When trying to understand (and let’s be honest – increase!) my pay, I’ve found it really useful to first understand the processes around compensation at the company I work for. Here are some questions you can ask. Your manager can probably answer many of these, but your colleagues might know too!

Questions you can ask about compensation – Julia Evans

Two questions I like to ask in interviews are very similar to these:

Who makes decisions about raises? (is it at the discretion of the manager? Does the manager have a fixed budget they can give out? Is there a formula based on past performance evaluations?)

When do we adjust salaries? (on the employee’s work anniversary? Right after a performance review?)

I like to ask something like, “In a year if I’m hired and I excel in the position and bring a ton of value to the company, what does the review process look like? How is performance reviewed and what is the outcome from those reviews?”

Now, in the world of government contracting, often times the “performance review” is a performance in itself. There’s no actual review. There’s no outcome other than checking the box for received performance review.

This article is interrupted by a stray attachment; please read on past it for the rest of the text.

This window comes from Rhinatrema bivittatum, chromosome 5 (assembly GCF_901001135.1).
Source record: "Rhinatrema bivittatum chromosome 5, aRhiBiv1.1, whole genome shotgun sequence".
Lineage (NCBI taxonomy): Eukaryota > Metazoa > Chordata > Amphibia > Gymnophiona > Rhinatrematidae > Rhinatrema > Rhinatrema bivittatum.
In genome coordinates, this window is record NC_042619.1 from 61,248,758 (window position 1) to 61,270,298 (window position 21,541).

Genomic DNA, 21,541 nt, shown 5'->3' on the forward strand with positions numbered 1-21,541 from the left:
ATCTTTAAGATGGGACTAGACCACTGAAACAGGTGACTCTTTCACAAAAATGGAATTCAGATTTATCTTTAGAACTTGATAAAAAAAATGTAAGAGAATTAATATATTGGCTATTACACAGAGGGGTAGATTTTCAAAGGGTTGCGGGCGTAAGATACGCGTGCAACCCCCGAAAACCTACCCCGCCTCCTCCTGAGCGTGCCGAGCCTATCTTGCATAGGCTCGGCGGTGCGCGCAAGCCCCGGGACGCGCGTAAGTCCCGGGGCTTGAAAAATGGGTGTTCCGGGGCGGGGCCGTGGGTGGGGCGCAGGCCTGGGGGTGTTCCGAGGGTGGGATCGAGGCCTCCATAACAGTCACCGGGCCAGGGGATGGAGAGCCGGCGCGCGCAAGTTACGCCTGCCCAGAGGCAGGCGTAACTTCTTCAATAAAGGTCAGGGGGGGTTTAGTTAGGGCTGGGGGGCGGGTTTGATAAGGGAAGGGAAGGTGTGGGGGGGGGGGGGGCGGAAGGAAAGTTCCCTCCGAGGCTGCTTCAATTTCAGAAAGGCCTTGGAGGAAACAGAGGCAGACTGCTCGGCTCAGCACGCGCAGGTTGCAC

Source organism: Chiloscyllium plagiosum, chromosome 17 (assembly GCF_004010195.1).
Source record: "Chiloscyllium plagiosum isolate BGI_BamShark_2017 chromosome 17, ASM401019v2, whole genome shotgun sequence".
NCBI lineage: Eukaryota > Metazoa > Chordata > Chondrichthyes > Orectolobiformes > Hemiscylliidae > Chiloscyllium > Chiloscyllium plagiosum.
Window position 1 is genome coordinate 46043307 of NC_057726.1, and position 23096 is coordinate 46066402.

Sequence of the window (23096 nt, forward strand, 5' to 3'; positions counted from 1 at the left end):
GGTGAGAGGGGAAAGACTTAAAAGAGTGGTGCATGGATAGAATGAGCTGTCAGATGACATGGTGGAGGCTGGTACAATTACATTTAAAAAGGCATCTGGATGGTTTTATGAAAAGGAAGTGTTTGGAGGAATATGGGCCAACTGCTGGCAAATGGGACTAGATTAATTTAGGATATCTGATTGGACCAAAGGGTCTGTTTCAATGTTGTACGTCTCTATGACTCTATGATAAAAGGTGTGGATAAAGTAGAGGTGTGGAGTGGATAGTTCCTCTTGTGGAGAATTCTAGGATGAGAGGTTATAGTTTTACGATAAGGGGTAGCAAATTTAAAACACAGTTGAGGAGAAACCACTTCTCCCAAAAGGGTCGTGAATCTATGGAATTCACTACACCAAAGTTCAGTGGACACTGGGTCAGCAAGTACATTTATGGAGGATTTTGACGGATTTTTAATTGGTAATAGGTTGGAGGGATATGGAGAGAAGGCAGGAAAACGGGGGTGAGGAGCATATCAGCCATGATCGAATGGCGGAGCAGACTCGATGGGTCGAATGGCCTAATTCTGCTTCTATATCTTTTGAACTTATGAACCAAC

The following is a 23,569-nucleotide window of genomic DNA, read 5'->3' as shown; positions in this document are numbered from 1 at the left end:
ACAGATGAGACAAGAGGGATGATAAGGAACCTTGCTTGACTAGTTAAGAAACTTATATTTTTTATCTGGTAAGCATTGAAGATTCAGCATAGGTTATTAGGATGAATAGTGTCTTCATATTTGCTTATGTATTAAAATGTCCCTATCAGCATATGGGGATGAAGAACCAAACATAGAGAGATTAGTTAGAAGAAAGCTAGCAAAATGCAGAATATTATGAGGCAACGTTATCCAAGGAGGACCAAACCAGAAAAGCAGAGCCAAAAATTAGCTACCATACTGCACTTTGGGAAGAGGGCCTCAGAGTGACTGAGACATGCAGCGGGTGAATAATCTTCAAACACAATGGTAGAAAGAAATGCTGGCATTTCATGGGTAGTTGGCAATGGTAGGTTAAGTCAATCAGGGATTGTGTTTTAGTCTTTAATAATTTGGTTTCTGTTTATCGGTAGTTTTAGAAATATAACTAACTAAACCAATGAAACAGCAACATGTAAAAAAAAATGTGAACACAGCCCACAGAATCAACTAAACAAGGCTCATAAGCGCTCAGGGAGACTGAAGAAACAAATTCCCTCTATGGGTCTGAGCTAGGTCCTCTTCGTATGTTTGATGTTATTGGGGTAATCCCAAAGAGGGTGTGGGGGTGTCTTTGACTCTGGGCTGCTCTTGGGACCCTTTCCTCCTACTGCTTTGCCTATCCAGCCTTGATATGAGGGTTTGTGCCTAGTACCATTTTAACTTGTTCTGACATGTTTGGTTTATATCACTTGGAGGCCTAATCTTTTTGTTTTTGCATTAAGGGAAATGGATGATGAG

But in the private sector, there should be a review of your performance. And it should mean something. If the interviewer(s) can’t answer these questions, then there may not be a plan in place and it could be a warning sign.

If that’s the case, negotiate strong up front. Push for as much money, time off, other benefits the company offers as you can. This may be your one and only chance.

All of the questions Julia lists are great and depending on your situation may or may not apply to your situation. But they’re good things to think about. Especially if the money isn’t where you want it to be, ask for more vacation time or some other benefit that can often be considered.

And when it comes to salary, always, always, always, always ask for more money.

The worst that can happen is you’re told no.

But there’s often a couple thousand more dollars per year you’re leaving on the table if you don’t ask. If you’re offered $30k, ask for $35k. Even if they only offer $32k, that’s an extra $2,000 per year you wouldn’t have gotten.

Never take the first offer. Always ask for more. There’s more to be given, all you need to do is ask.